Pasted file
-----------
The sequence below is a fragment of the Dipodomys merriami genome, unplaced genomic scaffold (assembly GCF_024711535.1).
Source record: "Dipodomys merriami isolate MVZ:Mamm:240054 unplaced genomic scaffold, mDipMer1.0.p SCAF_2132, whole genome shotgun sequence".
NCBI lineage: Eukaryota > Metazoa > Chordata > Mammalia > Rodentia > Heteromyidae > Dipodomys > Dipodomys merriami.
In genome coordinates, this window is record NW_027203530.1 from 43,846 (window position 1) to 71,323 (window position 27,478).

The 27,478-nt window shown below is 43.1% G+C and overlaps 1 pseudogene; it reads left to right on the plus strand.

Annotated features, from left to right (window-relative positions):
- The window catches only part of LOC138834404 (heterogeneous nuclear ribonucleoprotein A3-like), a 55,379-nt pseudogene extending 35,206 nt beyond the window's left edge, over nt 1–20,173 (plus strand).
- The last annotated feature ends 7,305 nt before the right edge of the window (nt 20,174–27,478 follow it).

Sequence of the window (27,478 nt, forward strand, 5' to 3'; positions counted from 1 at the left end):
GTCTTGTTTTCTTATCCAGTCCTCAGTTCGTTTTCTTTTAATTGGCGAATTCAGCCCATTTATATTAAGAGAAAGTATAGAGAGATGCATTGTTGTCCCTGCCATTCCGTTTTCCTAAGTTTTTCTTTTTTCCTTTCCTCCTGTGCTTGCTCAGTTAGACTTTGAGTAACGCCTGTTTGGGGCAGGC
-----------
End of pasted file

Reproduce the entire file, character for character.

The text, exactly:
The sequence below is a fragment of the Dipodomys merriami genome, unplaced genomic scaffold (assembly GCF_024711535.1).
Source record: "Dipodomys merriami isolate MVZ:Mamm:240054 unplaced genomic scaffold, mDipMer1.0.p SCAF_2132, whole genome shotgun sequence".
NCBI lineage: Eukaryota > Metazoa > Chordata > Mammalia > Rodentia > Heteromyidae > Dipodomys > Dipodomys merriami.
In genome coordinates, this window is record NW_027203530.1 from 43,846 (window position 1) to 71,323 (window position 27,478).

The 27,478-nt window shown below is 43.1% G+C and overlaps 1 pseudogene; it reads left to right on the plus strand.

Annotated features, from left to right (window-relative positions):
- The window catches only part of LOC138834404 (heterogeneous nuclear ribonucleoprotein A3-like), a 55,379-nt pseudogene extending 35,206 nt beyond the window's left edge, over nt 1–20,173 (plus strand).
- The last annotated feature ends 7,305 nt before the right edge of the window (nt 20,174–27,478 follow it).

Sequence of the window (27,478 nt, forward strand, 5' to 3'; positions counted from 1 at the left end):
GTCTTGTTTTCTTATCCAGTCCTCAGTTCGTTTTCTTTTAATTGGCGAATTCAGCCCATTTATATTAAGAGAAAGTATAGAGAGATGCATTGTTGTCCCTGCCATTCCGTTTTCCTAAGTTTTTCTTTTTTCCTTTCCTCCTGTGCTTGCTCAGTTAGACTTTGAGTAACGCCTGTTTGGGGCAGGC